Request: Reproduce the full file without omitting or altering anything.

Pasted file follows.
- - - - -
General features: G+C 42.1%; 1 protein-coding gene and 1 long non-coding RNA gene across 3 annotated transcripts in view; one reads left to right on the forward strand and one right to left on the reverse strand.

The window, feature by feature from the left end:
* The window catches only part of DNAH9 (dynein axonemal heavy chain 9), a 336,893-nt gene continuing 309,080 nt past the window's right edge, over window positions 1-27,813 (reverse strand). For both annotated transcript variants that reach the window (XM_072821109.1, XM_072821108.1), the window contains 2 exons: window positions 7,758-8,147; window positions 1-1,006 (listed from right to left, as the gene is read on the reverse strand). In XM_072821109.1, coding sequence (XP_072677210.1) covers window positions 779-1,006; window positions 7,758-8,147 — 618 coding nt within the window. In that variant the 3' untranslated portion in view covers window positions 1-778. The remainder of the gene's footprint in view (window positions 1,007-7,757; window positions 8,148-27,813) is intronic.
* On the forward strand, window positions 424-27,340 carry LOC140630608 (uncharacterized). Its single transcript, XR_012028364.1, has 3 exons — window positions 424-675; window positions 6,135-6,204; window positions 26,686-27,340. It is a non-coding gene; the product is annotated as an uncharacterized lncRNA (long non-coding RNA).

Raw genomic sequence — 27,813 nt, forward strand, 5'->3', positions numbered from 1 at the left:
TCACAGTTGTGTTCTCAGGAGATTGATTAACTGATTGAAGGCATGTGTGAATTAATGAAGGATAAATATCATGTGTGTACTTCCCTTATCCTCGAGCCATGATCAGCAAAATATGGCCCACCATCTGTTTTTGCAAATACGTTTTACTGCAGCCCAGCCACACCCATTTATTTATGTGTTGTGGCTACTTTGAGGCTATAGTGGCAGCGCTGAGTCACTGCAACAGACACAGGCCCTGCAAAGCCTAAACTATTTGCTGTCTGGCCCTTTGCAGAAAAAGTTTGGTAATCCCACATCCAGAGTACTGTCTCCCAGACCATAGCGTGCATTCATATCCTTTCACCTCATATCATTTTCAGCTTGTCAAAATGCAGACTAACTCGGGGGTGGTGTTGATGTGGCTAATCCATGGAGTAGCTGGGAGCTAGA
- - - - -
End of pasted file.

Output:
General features: G+C 42.1%; 1 protein-coding gene and 1 long non-coding RNA gene across 3 annotated transcripts in view; one reads left to right on the forward strand and one right to left on the reverse strand.

The window, feature by feature from the left end:
* The window catches only part of DNAH9 (dynein axonemal heavy chain 9), a 336,893-nt gene continuing 309,080 nt past the window's right edge, over window positions 1-27,813 (reverse strand). For both annotated transcript variants that reach the window (XM_072821109.1, XM_072821108.1), the window contains 2 exons: window positions 7,758-8,147; window positions 1-1,006 (listed from right to left, as the gene is read on the reverse strand). In XM_072821109.1, coding sequence (XP_072677210.1) covers window positions 779-1,006; window positions 7,758-8,147 — 618 coding nt within the window. In that variant the 3' untranslated portion in view covers window positions 1-778. The remainder of the gene's footprint in view (window positions 1,007-7,757; window positions 8,148-27,813) is intronic.
* On the forward strand, window positions 424-27,340 carry LOC140630608 (uncharacterized). Its single transcript, XR_012028364.1, has 3 exons — window positions 424-675; window positions 6,135-6,204; window positions 26,686-27,340. It is a non-coding gene; the product is annotated as an uncharacterized lncRNA (long non-coding RNA).

Raw genomic sequence — 27,813 nt, forward strand, 5'->3', positions numbered from 1 at the left:
TCACAGTTGTGTTCTCAGGAGATTGATTAACTGATTGAAGGCATGTGTGAATTAATGAAGGATAAATATCATGTGTGTACTTCCCTTATCCTCGAGCCATGATCAGCAAAATATGGCCCACCATCTGTTTTTGCAAATACGTTTTACTGCAGCCCAGCCACACCCATTTATTTATGTGTTGTGGCTACTTTGAGGCTATAGTGGCAGCGCTGAGTCACTGCAACAGACACAGGCCCTGCAAAGCCTAAACTATTTGCTGTCTGGCCCTTTGCAGAAAAAGTTTGGTAATCCCACATCCAGAGTACTGTCTCCCAGACCATAGCGTGCATTCATATCCTTTCACCTCATATCATTTTCAGCTTGTCAAAATGCAGACTAACTCGGGGGTGGTGTTGATGTGGCTAATCCATGGAGTAGCTGGGAGCTAGA